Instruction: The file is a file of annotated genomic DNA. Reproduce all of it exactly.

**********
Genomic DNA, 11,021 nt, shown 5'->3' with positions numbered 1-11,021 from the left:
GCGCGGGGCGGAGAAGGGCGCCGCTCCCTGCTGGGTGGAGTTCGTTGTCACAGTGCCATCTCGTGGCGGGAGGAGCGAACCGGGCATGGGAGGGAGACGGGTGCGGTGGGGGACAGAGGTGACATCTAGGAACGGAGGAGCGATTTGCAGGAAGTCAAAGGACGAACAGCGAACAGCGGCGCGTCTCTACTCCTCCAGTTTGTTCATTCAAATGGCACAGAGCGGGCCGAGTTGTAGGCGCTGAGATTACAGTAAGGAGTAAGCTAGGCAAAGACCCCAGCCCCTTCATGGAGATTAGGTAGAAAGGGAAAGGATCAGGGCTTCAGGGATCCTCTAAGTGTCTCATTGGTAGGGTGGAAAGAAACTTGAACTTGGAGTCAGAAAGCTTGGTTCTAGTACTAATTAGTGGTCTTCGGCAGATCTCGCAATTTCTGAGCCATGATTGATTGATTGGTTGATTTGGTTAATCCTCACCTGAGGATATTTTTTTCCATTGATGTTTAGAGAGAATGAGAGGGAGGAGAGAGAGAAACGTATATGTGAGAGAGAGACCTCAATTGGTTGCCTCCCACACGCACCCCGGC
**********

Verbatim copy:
Genomic DNA, 11,021 nt, shown 5'->3' with positions numbered 1-11,021 from the left:
GCGCGGGGCGGAGAAGGGCGCCGCTCCCTGCTGGGTGGAGTTCGTTGTCACAGTGCCATCTCGTGGCGGGAGGAGCGAACCGGGCATGGGAGGGAGACGGGTGCGGTGGGGGACAGAGGTGACATCTAGGAACGGAGGAGCGATTTGCAGGAAGTCAAAGGACGAACAGCGAACAGCGGCGCGTCTCTACTCCTCCAGTTTGTTCATTCAAATGGCACAGAGCGGGCCGAGTTGTAGGCGCTGAGATTACAGTAAGGAGTAAGCTAGGCAAAGACCCCAGCCCCTTCATGGAGATTAGGTAGAAAGGGAAAGGATCAGGGCTTCAGGGATCCTCTAAGTGTCTCATTGGTAGGGTGGAAAGAAACTTGAACTTGGAGTCAGAAAGCTTGGTTCTAGTACTAATTAGTGGTCTTCGGCAGATCTCGCAATTTCTGAGCCATGATTGATTGATTGGTTGATTTGGTTAATCCTCACCTGAGGATATTTTTTTCCATTGATGTTTAGAGAGAATGAGAGGGAGGAGAGAGAGAAACGTATATGTGAGAGAGAGACCTCAATTGGTTGCCTCCCACACGCACCCCGGC